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Korea’s Reliance on Japan Hits Record Low
Components and Materials
Korea’s Reliance on Japan Hits Record Low
  • By matthew
  • July 30, 2013, 06:51
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About five years ago, local textile company Youngdo Velvet succeeded in developing its own rubbing cloth to break the 20 year-long monopoly of Japanese companies in the industry. A rubbing cloth is a key component for manufacturing an LCD panel, which determines the brightness and resolution of TVs, smart phones, etc. Although Youngdo Velvet had some difficulties finding customers, the Korean government encouraged LG Display to employ the product, helping it to increase its domestic market share to up to 40%.

Korean dependence on Japan has dropped off sharply this year.​LIG ADP, an LCD equipment manufacturer, developed etching devices on its own not to be dependent on imported ones any longer, too. Its domestic annual sales are reaching over 250 billion won these days.

Korean materials and component manufacturers, which used to be busy imitating their Japanese counterparts until the 1990s, are sharpening their technological and price competitiveness at a rapid pace to significantly improve the adverse balance of trade in the industry.

According to the Ministry of Trade, Industry and Energy, the trade deficit with Japan in the sector decreased by approximately US$540 million to US$10.35 billion in the first half of this year. The reliance on imported components and materials dropped to 21.0% as well, which is the lowest ever in its history.

“It is also true that the prices of Japanese components have somewhat dropped due to the depreciation of the yen but the trade imbalance is being resolved anyway,” said the ministry. The deficit, which had amounted to as high as US$24.3 billion in 2010, declined to US$22.2 billion and is expected to further go down this year. It was 2001 that the government began in earnest to deal with the asymmetry. At that time, the government set up basic plans for the promotion of the industry and has invested 300 billion won each year since then to boost the competitiveness of companies in the sector. “A turnaround was prepared in 2010, about 10 years after the implementation of the policy, to improve the trade imbalance,” the ministry continued.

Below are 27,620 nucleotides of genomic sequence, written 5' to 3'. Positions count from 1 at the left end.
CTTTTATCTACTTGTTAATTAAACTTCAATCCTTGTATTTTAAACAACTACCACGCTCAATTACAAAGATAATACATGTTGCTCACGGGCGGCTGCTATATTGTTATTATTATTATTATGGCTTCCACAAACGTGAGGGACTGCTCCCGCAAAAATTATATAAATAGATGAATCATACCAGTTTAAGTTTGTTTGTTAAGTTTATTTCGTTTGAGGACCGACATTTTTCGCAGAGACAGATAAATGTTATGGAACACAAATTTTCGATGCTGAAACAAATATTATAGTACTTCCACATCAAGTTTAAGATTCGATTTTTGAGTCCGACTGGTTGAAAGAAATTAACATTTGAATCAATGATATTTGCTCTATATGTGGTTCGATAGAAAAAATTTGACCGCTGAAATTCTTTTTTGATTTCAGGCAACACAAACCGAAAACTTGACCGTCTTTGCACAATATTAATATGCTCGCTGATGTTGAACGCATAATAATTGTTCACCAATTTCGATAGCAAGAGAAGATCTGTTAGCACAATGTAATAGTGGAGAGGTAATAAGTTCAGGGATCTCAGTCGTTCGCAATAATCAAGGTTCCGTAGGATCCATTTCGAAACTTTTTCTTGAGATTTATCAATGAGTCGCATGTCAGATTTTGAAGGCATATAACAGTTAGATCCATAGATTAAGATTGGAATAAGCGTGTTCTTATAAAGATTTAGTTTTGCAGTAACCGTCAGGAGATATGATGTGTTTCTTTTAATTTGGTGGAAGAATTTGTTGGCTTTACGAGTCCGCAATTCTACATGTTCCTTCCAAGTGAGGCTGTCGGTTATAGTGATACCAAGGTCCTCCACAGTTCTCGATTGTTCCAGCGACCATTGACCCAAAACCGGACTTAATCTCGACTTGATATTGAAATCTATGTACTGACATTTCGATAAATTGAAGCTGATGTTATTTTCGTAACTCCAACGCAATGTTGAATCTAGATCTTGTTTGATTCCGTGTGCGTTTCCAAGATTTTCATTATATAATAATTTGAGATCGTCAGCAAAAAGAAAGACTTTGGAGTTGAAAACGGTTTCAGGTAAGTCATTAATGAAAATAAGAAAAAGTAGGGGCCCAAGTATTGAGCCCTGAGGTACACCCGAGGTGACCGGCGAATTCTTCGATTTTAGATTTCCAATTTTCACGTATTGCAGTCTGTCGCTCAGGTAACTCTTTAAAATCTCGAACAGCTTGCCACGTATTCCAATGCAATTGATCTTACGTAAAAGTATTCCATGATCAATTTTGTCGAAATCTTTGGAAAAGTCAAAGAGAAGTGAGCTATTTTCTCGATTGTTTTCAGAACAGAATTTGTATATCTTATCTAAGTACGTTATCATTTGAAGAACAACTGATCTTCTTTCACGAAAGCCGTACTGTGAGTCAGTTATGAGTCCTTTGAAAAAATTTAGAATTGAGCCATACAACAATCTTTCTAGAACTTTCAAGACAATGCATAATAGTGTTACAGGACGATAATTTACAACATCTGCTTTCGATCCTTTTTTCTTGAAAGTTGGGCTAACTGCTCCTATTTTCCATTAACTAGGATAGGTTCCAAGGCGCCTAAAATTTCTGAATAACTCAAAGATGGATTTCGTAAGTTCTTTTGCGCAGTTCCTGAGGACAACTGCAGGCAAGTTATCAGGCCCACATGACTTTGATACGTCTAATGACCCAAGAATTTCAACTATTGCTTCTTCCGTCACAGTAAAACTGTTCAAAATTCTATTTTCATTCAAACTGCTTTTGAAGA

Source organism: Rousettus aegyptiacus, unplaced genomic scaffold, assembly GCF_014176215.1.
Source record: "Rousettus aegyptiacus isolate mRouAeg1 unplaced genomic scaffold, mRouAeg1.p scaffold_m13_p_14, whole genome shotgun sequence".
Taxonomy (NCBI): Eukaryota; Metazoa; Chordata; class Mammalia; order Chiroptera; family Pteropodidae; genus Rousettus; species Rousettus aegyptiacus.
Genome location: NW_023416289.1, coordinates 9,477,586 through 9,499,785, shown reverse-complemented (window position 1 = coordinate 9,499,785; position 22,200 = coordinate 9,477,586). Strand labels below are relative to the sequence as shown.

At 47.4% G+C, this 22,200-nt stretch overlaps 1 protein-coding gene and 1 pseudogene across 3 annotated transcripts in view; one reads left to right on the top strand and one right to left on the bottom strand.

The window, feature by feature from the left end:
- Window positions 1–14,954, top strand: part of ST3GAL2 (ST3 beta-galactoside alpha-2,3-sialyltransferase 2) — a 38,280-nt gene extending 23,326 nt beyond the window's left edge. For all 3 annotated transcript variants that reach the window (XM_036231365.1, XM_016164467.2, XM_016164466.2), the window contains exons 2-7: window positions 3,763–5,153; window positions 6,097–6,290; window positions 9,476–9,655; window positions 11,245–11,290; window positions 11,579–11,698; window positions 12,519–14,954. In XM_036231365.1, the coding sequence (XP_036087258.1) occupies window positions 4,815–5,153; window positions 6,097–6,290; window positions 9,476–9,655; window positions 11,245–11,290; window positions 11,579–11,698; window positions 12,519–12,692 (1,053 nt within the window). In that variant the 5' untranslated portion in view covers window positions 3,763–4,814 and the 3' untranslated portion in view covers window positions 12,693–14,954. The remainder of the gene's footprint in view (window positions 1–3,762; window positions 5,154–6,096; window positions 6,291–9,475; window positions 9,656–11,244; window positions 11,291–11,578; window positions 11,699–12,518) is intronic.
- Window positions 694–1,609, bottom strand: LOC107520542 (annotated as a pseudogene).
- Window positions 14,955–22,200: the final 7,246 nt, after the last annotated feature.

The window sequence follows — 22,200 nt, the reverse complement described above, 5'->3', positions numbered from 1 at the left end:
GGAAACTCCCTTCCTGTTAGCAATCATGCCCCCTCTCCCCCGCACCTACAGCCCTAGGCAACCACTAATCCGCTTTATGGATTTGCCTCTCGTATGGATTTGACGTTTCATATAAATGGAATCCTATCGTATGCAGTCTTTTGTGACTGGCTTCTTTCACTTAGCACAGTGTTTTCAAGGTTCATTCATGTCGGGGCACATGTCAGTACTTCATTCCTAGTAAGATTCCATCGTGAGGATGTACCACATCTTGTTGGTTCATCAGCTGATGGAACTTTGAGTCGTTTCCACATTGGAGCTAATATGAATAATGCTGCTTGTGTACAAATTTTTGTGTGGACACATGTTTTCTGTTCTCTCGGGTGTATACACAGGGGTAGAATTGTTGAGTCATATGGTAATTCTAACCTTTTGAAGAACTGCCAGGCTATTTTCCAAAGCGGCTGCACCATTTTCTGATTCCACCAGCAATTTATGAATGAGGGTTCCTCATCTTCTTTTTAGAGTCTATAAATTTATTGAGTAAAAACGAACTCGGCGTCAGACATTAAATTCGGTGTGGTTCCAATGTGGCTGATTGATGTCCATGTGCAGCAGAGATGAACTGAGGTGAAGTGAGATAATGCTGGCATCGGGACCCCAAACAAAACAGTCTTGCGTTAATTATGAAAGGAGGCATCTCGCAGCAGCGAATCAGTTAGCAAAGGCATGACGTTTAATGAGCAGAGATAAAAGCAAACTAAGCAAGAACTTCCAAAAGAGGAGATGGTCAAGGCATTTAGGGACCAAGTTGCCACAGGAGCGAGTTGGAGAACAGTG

By major item, the dependence upon imported semiconductor photocells dropped from 53.4% to 8.7% between 2002 and 2011. The percentage decreased from 90.7% to 47.4% and 90.7% to 17.7% for steel sheets for surface treatment and LCD fluorescent lamps during the same period, respectively. In the auto industry, an increasing amount of Korean companies’ parts are finding their ways into Japanese carmakers like Toyota, too.

Under the circumstances, the overall trade surplus in the materials and component sector is showing an upward trend. The sum reached US$48.3 billion in the first half of 2013 to record a 12% growth year on year and set a new high. The export growth rate was 5.2%, close to nine times that of the entire industry, while its amount of export accounted for 47% of the total exports to make up for the decline in the shipment of finished goods amid the global economic recession.

At the same time, the sector’s concentration of exports to China has lowered substantially. It fell from 36% to 33.9% between 2010 and the first half of 2013, meaning that the quality of the trade structure has been improved.

The ministry is planning to further spur the development of the industry by means of the third industrial promotion plan scheduled to be announced in the latter half of this year. Korea is still highly dependent upon Japan and Germany when it comes to high added value ceramic and chemical components and the like. The government is going to focus its investment on these fields to catch up with Japan by 2020.